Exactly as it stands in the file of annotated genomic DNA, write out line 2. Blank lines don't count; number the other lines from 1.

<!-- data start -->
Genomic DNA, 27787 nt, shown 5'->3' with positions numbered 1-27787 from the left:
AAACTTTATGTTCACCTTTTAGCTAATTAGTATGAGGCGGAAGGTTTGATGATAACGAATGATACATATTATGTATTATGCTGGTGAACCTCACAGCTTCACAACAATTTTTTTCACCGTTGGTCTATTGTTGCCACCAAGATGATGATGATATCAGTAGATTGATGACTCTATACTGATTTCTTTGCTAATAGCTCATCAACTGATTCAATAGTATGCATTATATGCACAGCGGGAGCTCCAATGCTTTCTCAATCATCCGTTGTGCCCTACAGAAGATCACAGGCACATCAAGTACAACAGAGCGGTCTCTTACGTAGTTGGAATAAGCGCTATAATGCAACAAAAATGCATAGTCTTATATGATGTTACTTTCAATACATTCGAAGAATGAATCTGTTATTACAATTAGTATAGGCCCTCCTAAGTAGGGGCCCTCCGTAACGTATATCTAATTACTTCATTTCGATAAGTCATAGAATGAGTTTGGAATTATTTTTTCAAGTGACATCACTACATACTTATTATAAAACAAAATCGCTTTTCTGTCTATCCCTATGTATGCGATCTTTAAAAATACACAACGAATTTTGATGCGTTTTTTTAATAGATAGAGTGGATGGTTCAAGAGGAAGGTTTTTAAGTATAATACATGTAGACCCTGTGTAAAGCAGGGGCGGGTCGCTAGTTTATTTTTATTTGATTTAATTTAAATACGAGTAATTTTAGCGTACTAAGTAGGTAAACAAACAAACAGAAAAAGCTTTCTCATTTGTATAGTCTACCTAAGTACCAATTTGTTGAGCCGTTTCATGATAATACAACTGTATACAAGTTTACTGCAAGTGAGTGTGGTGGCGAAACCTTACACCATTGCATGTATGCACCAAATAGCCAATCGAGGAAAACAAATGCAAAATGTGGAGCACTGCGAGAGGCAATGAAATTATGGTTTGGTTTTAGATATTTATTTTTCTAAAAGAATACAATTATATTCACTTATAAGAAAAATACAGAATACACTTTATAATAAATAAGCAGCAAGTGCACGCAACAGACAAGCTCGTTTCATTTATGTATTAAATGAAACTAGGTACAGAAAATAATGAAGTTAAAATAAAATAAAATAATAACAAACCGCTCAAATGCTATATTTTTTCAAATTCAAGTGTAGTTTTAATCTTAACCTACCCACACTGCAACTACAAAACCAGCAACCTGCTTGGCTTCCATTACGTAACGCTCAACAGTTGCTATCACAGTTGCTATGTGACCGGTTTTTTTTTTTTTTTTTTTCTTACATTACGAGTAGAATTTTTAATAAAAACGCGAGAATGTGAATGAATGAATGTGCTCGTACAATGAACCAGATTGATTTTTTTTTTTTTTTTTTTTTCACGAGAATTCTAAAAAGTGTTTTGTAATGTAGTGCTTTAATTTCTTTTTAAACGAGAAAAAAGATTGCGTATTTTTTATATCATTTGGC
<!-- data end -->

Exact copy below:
AAACTTTATGTTCACCTTTTAGCTAATTAGTATGAGGCGGAAGGTTTGATGATAACGAATGATACATATTATGTATTATGCTGGTGAACCTCACAGCTTCACAACAATTTTTTTCACCGTTGGTCTATTGTTGCCACCAAGATGATGATGATATCAGTAGATTGATGACTCTATACTGATTTCTTTGCTAATAGCTCATCAACTGATTCAATAGTATGCATTATATGCACAGCGGGAGCTCCAATGCTTTCTCAATCATCCGTTGTGCCCTACAGAAGATCACAGGCACATCAAGTACAACAGAGCGGTCTCTTACGTAGTTGGAATAAGCGCTATAATGCAACAAAAATGCATAGTCTTATATGATGTTACTTTCAATACATTCGAAGAATGAATCTGTTATTACAATTAGTATAGGCCCTCCTAAGTAGGGGCCCTCCGTAACGTATATCTAATTACTTCATTTCGATAAGTCATAGAATGAGTTTGGAATTATTTTTTCAAGTGACATCACTACATACTTATTATAAAACAAAATCGCTTTTCTGTCTATCCCTATGTATGCGATCTTTAAAAATACACAACGAATTTTGATGCGTTTTTTTAATAGATAGAGTGGATGGTTCAAGAGGAAGGTTTTTAAGTATAATACATGTAGACCCTGTGTAAAGCAGGGGCGGGTCGCTAGTTTATTTTTATTTGATTTAATTTAAATACGAGTAATTTTAGCGTACTAAGTAGGTAAACAAACAAACAGAAAAAGCTTTCTCATTTGTATAGTCTACCTAAGTACCAATTTGTTGAGCCGTTTCATGATAATACAACTGTATACAAGTTTACTGCAAGTGAGTGTGGTGGCGAAACCTTACACCATTGCATGTATGCACCAAATAGCCAATCGAGGAAAACAAATGCAAAATGTGGAGCACTGCGAGAGGCAATGAAATTATGGTTTGGTTTTAGATATTTATTTTTCTAAAAGAATACAATTATATTCACTTATAAGAAAAATACAGAATACACTTTATAATAAATAAGCAGCAAGTGCACGCAACAGACAAGCTCGTTTCATTTATGTATTAAATGAAACTAGGTACAGAAAATAATGAAGTTAAAATAAAATAAAATAATAACAAACCGCTCAAATGCTATATTTTTTCAAATTCAAGTGTAGTTTTAATCTTAACCTACCCACACTGCAACTACAAAACCAGCAACCTGCTTGGCTTCCATTACGTAACGCTCAACAGTTGCTATCACAGTTGCTATGTGACCGGTTTTTTTTTTTTTTTTTTTCTTACATTACGAGTAGAATTTTTAATAAAAACGCGAGAATGTGAATGAATGAATGTGCTCGTACAATGAACCAGATTGATTTTTTTTTTTTTTTTTTTTTCACGAGAATTCTAAAAAGTGTTTTGTAATGTAGTGCTTTAATTTCTTTTTAAACGAGAAAAAAGATTGCGTATTTTTTATATCATTTGGC